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Monday, 09 March 2020

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Mike, have you seen these incredible photos?

https://petapixel.com/2015/12/10/photographer-captures-powerful-waves-on-lake-erie-as-liquid-mountains/?fbclid=IwAR3qscwhHuIj3ERCehvObVMPd4OW5BjLNPQfxyBY1AMUB_a1L0STHehIZEo

I love this stuff. It reminded me of this NASA photo from a few years back showing Canada's Maritime provinces (where I live) encased in ice during the awful winter of 2015. The photo shows the provinces of New Brunswick, Prince Edward Island, and Nova Scotia in full with part of the State of Maine on the left and the Gaspé Peninsula in Quebec being the big 'arm' along the top. I'm on the south edge of Nova Scotia, just east of the two big "notches" of water by the next small notch (Halifax harbour/Bedford basin).

And your post also immediately conjured one of my own photos from 2017, showing some just barely frozen 'dark nilas' ice off of the edge of a walking bridge across the St. John River in Fredericton, NB. To me, it's always looked like a satellite photo in the vein of the one you've presented - with a snowy mountain range intruding from the right, some deep blue water, warmer brown 'land', a couple meteor strikes, and that hard oblique line perhaps being a highway cutting through the area. I'm not one for printing big, but I'd love to make something large out of this one some day. The small web JPG obscures a lot of the texture and detail, of course.

If you're interested in learning more about the ecology and history of the Great Lakes, I can highly recommend "The Death and Life of the Great Lakes" by Dan Egan.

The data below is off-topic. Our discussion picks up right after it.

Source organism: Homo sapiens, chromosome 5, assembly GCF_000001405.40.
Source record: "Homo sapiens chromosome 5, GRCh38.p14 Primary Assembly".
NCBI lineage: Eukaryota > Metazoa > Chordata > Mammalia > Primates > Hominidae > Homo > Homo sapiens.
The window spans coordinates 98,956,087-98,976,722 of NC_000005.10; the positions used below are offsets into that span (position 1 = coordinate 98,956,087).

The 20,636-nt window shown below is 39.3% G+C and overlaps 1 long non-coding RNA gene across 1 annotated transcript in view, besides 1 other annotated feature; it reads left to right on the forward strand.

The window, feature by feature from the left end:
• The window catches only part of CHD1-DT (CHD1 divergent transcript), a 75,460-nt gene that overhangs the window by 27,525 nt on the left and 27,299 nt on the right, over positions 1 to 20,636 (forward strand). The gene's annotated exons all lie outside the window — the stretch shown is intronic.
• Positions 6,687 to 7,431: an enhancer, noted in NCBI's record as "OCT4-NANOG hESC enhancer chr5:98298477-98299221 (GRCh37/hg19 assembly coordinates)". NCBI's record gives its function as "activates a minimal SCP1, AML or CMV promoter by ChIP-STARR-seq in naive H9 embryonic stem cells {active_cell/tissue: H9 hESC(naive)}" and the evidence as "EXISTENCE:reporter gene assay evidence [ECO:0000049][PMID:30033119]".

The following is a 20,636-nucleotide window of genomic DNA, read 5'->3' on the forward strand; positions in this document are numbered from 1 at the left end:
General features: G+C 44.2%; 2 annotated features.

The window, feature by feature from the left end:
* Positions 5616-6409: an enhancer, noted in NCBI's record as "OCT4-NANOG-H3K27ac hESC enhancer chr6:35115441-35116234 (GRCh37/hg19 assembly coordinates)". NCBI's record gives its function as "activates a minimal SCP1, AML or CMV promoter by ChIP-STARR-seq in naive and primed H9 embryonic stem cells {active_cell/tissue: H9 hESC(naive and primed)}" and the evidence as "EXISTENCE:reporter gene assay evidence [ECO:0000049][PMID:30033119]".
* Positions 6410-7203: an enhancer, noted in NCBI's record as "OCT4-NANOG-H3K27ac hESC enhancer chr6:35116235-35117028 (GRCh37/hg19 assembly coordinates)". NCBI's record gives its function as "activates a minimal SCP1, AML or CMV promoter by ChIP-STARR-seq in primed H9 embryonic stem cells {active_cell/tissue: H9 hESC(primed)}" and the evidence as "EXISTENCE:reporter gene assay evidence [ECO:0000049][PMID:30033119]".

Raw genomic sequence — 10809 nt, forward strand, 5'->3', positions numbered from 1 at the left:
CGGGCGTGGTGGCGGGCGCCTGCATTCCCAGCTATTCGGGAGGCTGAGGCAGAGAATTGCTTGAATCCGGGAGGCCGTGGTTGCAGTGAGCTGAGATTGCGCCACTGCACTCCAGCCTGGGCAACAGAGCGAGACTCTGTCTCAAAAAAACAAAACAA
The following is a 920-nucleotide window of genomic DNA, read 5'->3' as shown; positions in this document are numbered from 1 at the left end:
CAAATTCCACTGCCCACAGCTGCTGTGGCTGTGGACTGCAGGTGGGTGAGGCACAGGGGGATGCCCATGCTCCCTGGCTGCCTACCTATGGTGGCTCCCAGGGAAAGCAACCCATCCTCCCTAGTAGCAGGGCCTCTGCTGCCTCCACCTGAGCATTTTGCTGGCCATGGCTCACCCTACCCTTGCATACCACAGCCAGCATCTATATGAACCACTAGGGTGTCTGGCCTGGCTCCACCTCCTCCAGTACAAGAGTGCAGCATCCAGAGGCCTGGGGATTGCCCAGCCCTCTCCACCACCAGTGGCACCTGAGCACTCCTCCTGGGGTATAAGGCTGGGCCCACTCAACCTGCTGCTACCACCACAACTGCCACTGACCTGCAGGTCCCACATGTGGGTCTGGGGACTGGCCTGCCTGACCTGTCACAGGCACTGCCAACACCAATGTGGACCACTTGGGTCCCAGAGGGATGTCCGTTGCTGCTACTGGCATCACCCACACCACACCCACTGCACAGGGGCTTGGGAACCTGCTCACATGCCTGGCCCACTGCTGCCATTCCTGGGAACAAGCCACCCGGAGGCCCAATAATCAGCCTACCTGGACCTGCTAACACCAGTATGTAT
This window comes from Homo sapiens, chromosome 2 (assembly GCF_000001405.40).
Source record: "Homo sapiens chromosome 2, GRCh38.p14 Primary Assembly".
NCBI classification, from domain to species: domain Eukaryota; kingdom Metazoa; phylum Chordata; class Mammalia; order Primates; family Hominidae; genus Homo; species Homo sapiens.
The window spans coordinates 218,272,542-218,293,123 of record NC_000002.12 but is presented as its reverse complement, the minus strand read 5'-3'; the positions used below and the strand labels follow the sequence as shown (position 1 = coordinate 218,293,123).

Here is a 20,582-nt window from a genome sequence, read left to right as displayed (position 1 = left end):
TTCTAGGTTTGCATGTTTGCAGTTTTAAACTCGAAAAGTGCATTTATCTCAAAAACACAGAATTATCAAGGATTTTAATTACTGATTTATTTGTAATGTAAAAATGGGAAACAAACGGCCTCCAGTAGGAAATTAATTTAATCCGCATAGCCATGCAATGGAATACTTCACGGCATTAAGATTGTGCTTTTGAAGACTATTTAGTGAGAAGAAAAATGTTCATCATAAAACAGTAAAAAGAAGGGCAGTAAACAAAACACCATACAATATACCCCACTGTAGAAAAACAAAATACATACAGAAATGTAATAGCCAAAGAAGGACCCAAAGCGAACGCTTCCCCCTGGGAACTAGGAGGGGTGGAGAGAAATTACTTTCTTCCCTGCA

When I went to RIT in the 1970s, RIT being south of the lake would have blue sky and houses near the lake could get over a foot of snow on that same day. On another day lake effect snow, and not a blizzard, buried my VW Beetle overnight till only the antenna was sticking above the snow in the morning. Worst time was when I started to hike up one frozen gorge in the finger lakes in the morning only to return to my Beetle being totally covered by lake effect snow and also plowed in on the side of the road... and that was on one early spring day.

"...its (Chicago's) effluent registers as a lighter color of blue in the picture." Sorry Mike, but Chicago does not discharge any effluent to Lake Michigan. After it reversed the flow of the Chicago River many years ago all of its wastes flow into the Illinois River and then to the Mississippi River.

Looks a bit like Trump’s hairdo, doesn’t it?

For a fascinating LIVE data-driven view of America’s wind pattern try Wind Map. It’s been part of my daily weather check routine for years. Informative and beautiful, especially during boundary seasons.

Sorry to spoil the party but Line #5 runs directly under the Straights of Mackinaw....a line that contains oil headed to a Marathon refinery
in Detroit. The line which dates back to the 1950's is a threat to
20+% of the planets fresh water. Michigan's current governor has
attempted to shut this line down, but the republican legislature has blocked all of her attempts. The Canadian company, Enbridge has a
history of pipeline ruptures and a very poor environmental record.
Line #5 is not necessary because the oil could be shipped through
existing pipelines that are in Wisconsin. So...someday if nothing is done, the aerial image will be painted black....it is not a question of if....it is only a question of when.

Early Narratives of the Northwest: 1634-1699, edited by Louise Phelps Kellogg(1917) is journals and excerpts of Catholic priests and others making early contact with the nations living in exactly the area shown in the photograph. I’ve had my nose in it for the past week or two.

Red and white didn’t long take their minds off the business of getting by in that environment.

I just stumbled onto this more close up view
https://m.youtube.com/watch?v=vo1BzyBwZ1E

Apparently there is a surfing scene in Lake Michigan in the winter.

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